In the third quarter of Atlanta’s 129-117 victory over the Portland Trail Blazers, veteran wing Trevor Ariza did not take kindly to what has become a signature move of Trae Young’s: the nutmeg. For those not familiar, this is when a player bounces the ball in between an opponents’ legs to get past them. We have seen this a handful of times this season, and it just adds to the excitement surrounding the Hawks’ young superstar. In response, the 16-year veteran Ariza ended up shoving Young, receiving a technical foul, and things got chippy between the two sides:
Some view this as disrespect, but from the Hawks’ point of view, they view it as a showcase of skill.
“I use it to create space, I use it to my advantage,” said Young. “It’s not to showboat; it’s flair and excitement, basketball entertainment. It ain’t gotta be serious 24/7; you can smile, you can have fun and engage with the crowd, you can flex, you can do whatever you want and have fun with it.”
“People weren’t complaining about Shaq dunking on them every game, they gotta learn how to stop it,” said Coach Lloyd Pierce.
Trae also feels that it was not just the one play that caused Ariza to burst, but rather a build-up of frustration after he scored on a floater.
“He was frustrated on the play before, that’s what really caused him, in my opinion, to do that when I went in between his legs. Play before I got a floater, and he said something coming back down the floor.”
Coach Lloyd Pierce has let his players know that he wants to play with “swag” and encourages his young group to do what they have to do to play with confidence.
“After I did it, we went to the huddle, and (Pierce) was hitting me on my chest and just told me he loves it,” said Trae. “He loves when [Cam Reddish] gets a dunk and flexes and shows excitement. He loves when [De’Andre Hunter] gets a steal and does the same thing, hits a three and puts three fingers up. He loves it; he wants us to play with that flair and excitement. That’s being young; we have to embrace that.”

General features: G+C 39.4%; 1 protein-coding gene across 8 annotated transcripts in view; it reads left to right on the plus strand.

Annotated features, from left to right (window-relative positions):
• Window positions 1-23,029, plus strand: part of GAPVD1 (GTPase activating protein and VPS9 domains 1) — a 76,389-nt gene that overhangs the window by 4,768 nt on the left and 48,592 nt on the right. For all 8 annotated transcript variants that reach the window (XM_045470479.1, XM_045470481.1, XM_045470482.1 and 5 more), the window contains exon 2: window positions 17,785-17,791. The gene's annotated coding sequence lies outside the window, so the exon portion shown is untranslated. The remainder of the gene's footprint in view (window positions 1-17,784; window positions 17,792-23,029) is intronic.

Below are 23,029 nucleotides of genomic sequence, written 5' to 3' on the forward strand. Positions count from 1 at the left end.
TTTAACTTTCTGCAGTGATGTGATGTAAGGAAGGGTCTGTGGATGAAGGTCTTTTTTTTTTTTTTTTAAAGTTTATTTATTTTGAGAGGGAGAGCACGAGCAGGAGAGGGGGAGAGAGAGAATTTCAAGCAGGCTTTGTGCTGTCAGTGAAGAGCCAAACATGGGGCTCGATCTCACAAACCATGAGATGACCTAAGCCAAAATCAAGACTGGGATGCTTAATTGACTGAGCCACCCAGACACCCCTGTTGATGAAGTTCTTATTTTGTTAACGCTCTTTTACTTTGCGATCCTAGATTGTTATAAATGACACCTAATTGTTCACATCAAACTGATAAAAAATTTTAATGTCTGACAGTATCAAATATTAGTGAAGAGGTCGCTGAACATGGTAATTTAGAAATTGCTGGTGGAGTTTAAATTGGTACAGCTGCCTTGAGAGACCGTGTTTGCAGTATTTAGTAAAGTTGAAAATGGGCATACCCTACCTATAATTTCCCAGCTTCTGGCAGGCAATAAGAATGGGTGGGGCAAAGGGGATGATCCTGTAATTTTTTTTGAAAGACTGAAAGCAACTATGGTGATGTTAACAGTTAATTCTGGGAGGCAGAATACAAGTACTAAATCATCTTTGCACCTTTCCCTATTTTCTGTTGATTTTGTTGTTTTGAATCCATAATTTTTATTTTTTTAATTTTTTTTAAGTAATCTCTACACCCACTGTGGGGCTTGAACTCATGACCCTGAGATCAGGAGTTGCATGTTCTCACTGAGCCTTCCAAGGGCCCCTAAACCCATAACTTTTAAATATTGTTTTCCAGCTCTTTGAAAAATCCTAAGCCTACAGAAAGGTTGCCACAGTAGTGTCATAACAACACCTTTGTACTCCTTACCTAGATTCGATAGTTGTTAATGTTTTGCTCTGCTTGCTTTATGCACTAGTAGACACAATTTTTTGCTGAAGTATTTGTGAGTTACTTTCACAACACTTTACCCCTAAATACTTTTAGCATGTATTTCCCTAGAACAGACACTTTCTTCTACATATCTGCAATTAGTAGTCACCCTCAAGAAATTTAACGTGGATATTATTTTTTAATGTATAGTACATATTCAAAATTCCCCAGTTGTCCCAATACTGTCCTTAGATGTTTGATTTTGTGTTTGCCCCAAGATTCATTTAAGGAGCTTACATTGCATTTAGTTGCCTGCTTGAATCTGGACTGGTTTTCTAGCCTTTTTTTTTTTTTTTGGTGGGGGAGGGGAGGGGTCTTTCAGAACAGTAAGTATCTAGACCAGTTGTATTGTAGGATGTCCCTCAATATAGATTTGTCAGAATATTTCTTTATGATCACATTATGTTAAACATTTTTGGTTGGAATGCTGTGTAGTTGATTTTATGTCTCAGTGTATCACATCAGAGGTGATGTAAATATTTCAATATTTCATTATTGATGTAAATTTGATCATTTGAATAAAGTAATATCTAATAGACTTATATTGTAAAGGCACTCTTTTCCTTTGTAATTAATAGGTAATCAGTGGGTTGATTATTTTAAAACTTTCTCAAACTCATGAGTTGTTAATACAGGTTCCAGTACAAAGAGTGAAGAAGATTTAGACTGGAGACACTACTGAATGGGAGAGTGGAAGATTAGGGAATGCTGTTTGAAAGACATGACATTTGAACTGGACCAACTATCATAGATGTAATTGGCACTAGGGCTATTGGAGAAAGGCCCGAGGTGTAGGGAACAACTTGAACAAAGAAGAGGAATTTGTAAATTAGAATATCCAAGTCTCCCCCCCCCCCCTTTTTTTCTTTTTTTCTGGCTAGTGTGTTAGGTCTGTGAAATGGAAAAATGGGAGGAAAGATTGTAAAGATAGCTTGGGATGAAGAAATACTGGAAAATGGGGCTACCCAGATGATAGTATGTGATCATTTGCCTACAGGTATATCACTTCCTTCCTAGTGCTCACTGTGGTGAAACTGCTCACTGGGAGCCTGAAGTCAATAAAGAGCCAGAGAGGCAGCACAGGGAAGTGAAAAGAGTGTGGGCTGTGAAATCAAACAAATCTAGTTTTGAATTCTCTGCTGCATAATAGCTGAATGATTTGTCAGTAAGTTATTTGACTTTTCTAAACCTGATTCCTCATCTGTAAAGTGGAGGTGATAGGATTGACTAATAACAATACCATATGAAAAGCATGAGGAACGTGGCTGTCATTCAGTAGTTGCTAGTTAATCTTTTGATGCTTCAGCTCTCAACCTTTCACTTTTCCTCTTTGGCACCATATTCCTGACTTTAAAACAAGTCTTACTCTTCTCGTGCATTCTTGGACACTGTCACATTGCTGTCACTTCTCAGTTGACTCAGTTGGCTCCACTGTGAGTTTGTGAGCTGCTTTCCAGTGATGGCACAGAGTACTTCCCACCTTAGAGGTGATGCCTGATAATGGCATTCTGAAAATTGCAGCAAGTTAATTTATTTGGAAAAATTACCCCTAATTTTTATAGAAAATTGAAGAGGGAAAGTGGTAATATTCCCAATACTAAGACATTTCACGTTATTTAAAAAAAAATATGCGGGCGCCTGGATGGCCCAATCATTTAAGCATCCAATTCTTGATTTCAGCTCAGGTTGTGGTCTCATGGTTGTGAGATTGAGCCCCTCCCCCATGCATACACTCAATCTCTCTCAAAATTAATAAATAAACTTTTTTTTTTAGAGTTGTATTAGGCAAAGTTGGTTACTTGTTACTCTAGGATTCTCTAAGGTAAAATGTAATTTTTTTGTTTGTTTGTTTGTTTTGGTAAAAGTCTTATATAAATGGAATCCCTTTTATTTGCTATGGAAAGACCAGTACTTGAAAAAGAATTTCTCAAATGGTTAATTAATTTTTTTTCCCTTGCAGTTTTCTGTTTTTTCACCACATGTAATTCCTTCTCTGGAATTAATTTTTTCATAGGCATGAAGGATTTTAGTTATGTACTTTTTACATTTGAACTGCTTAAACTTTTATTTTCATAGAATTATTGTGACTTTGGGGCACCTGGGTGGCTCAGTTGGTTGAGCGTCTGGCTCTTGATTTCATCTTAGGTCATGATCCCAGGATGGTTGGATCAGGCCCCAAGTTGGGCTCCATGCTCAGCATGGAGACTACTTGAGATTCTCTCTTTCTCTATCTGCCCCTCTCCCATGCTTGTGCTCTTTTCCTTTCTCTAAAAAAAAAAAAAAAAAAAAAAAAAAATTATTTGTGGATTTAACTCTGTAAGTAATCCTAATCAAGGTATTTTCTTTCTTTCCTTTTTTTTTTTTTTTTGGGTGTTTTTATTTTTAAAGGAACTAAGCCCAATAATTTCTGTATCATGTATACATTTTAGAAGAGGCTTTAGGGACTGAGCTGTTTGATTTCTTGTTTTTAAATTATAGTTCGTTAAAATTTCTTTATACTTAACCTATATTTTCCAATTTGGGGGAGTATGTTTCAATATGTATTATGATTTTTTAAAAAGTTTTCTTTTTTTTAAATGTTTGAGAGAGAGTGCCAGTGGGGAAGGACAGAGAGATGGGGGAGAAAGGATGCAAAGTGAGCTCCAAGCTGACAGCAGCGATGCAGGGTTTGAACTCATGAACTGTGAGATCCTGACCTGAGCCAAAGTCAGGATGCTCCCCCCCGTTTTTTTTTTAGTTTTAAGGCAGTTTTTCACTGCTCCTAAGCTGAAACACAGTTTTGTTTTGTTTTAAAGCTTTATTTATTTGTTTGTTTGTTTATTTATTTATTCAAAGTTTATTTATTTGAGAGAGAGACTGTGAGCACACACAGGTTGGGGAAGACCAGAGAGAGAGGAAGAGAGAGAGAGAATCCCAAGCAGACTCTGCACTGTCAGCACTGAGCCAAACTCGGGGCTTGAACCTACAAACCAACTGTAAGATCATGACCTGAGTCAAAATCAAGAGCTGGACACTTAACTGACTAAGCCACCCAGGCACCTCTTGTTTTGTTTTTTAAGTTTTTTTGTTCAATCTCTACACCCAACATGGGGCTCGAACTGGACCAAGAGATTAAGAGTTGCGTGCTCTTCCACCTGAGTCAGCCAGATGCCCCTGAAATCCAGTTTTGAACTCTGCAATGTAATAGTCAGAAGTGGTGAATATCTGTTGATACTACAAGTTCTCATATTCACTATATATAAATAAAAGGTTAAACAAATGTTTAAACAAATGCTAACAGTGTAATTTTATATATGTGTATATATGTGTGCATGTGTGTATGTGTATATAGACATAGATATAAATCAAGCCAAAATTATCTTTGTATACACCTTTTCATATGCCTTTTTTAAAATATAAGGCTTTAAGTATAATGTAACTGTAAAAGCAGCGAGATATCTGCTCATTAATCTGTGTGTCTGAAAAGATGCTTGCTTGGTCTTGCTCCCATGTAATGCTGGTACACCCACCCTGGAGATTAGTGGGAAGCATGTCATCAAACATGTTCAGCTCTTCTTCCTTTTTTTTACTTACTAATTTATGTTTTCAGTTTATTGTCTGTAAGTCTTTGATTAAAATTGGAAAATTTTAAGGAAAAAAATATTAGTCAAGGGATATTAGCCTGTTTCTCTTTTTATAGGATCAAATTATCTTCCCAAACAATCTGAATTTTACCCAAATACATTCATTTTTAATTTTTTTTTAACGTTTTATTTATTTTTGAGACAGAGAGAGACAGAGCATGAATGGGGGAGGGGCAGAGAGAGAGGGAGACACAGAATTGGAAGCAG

I would not expect the Hawks’ head coach to step in anytime soon. Coach Pierce says he views the nutmeg as “crafty.”
“Why would a guy dunk on somebody? To bully,” said Pierce. “Why would a guy talk after he makes a basket? He feels good about himself.”
“Trevor is a vet; he’s got pride; he did what he had to do. We talked about it after the game; it’s all competition. Trevor came up and said something after the game and said something like ‘Coach you gotta talk to your player.’ I said, ‘Hey he made a basketball move, you made a basketball reaction. Play on… what’s the conversation about?’ I respect Trevor, and I respect that he did, but I’m not telling Trae not to nutmeg. That’s his game, he’s done it a million times, it gets our fans going, and he creates off of that. ”
Pierce wants his team to play with the type of swag that they have, and as the team and its young players have improved, we have seen more of that in turn.
“I don’t mind Trae doing his little deal; I want to see [De’Andre Hunter] do something, I like seeing [Cam Reddish] flexing over guys when he gets an and-one. To me, that’s swag, that’s confidence, that’s an attitude we’re trying to develop, trying to create. If we’re going to lead the NBA in scoring, like we have the last ten games, and we can score 122 points per game, we need to play with a little bit of swagger.”
A lot of guys with an old school mindset have taken offense to Trae’s nutmeg attempt the other night, but the simple fact is he always has it in his pocket and uses it when the time is right. For Trae, it has worked, and this move is not going anywhere anytime soon, regardless of what opposing defenders may think.
“I ain’t gotta stop nutmegging. That’s gonna be my game until I’m done.” said the All-Star point guard. “Every time I’ve done a nutmeg this year, I’ve made a play. I got an and-one, hit a jump shot, it’s been helpful.”
Trae went on to joke that the only time he’s missed a shot coming off the nutmeg was in the All-Star Game. I am sure he will get a chance to redeem himself in the coming years.